rw => true/false 
                    "op" => 
                       <operation name> => 
                         desc => <description of operation>
                         ret => <return java type>
                         args => [{ desc => <description>, name => <name>, type => <java type>}, .... ]

A complete path has the format "<domain/<property list>/("attribute"|"operation")/<index>"> (e.g. java.lang/name=Code Cache,type=MemoryPool/attribute/0). A path can be provided partially, in which case the remaining map/array is returned.

$formatted_text = $jmx->formatted_list($path)
$formatted_text = $jmx->formatted_list($resp)

Get the a formatted string representing the MBeans as returnded by list(). $path is the optional inner path for selecting only a subset of all mbean. See list() for more details. If called with a JMX::Jmx4Perl::Response object, the list will be taken from the provided response object and not fetched from the server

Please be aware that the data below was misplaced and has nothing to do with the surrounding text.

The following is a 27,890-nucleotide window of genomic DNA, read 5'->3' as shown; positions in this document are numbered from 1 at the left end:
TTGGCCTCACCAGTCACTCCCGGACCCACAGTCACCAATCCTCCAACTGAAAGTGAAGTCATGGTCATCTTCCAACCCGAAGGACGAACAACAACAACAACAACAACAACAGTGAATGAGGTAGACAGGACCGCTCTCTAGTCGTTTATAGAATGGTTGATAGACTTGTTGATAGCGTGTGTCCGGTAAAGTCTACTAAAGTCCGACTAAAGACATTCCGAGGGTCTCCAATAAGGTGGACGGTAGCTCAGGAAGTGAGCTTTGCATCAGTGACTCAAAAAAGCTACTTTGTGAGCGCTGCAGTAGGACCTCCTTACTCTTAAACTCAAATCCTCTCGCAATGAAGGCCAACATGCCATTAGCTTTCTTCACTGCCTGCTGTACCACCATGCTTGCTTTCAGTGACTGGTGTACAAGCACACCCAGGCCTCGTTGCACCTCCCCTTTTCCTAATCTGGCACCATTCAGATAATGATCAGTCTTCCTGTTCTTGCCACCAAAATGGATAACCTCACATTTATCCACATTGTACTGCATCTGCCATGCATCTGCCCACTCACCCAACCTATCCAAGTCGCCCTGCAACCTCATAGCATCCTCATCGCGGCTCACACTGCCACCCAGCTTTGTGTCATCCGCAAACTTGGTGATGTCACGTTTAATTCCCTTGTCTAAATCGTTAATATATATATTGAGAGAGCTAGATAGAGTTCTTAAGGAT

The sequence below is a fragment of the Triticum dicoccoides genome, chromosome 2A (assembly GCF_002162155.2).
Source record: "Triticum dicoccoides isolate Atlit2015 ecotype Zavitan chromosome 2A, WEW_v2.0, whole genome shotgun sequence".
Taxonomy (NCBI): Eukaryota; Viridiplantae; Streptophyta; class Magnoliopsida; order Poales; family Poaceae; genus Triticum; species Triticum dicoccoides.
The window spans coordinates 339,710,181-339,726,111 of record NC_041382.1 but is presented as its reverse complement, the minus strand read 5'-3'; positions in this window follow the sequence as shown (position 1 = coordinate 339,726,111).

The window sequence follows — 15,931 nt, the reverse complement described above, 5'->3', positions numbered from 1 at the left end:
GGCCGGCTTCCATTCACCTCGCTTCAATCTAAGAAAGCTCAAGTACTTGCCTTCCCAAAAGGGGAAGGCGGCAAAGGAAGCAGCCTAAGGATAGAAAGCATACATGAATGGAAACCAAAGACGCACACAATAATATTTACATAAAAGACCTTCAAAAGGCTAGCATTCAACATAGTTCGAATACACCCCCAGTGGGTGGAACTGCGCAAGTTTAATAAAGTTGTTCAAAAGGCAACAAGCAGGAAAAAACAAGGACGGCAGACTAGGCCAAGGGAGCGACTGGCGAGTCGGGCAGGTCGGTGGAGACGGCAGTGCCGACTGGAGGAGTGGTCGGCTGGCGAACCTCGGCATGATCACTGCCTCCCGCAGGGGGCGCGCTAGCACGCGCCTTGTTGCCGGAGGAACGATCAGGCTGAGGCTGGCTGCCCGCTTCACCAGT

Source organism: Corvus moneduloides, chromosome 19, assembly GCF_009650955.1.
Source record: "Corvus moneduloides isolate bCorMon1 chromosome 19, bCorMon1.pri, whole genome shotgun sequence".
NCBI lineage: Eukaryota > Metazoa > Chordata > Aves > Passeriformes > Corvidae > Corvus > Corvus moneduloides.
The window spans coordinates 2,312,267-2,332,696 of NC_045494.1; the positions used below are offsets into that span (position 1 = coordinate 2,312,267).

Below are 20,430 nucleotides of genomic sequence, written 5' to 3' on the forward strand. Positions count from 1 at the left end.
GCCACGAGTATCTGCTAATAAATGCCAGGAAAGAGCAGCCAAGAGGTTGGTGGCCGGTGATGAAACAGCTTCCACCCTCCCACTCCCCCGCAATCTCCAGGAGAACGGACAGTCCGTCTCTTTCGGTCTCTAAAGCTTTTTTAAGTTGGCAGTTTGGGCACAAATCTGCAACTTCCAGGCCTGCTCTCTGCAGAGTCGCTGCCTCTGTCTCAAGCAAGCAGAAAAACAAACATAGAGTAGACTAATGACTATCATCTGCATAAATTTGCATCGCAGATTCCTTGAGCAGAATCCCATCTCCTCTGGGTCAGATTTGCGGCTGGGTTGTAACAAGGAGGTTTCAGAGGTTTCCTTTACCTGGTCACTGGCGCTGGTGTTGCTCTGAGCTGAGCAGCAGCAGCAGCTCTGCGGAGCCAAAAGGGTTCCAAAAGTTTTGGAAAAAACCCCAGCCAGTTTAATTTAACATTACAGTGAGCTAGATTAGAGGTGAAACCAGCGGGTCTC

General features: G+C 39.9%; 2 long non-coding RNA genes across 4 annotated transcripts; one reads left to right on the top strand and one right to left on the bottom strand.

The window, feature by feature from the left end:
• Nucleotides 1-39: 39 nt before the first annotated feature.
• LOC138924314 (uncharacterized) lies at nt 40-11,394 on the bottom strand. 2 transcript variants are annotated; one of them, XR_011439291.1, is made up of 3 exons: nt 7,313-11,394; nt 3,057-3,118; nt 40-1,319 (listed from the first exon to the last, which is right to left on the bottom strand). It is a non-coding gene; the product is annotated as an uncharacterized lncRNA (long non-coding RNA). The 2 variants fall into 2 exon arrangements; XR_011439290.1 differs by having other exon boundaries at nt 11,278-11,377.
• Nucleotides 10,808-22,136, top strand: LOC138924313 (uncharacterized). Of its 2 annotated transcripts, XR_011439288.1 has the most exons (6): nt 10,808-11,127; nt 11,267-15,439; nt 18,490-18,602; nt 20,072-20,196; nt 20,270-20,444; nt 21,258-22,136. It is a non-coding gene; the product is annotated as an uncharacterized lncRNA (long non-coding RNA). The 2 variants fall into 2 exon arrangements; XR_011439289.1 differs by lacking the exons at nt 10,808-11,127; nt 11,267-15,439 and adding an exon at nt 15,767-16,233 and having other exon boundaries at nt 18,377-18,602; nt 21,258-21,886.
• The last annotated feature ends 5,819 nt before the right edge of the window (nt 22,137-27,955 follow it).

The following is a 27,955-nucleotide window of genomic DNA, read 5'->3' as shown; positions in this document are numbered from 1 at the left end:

$resp = $jmx->request($request)

Send a request to the underlying agent and return the response. This is an abstract method which needs to be overwritten by a subclass. The argument must be of type JMX::Jmx4Perl::Request and it returns an object of type JMX::Jmx4Perl::Response.



This file is part of jmx4perl.

Jmx4perl is free software: you can redistribute it and/or modify it under the terms of the GNU General Public License as published by the Free Software Foundation, either version 2 of the License, or (at your option) any later version.

jmx4perl is distributed in the hope that it will be useful, but WITHOUT ANY WARRANTY; without even the implied warranty of MERCHANTABILITY or FITNESS FOR A PARTICULAR PURPOSE. See the GNU General Public License for more details.

You should have received a copy of the GNU General Public License along with jmx4perl. If not, see <>.

A commercial license is available as well. Please contact for further details.


Just in case you need professional support for this module (or Nagios or JMX in general), you might want to have a look at Contact for further information (or use the contact form at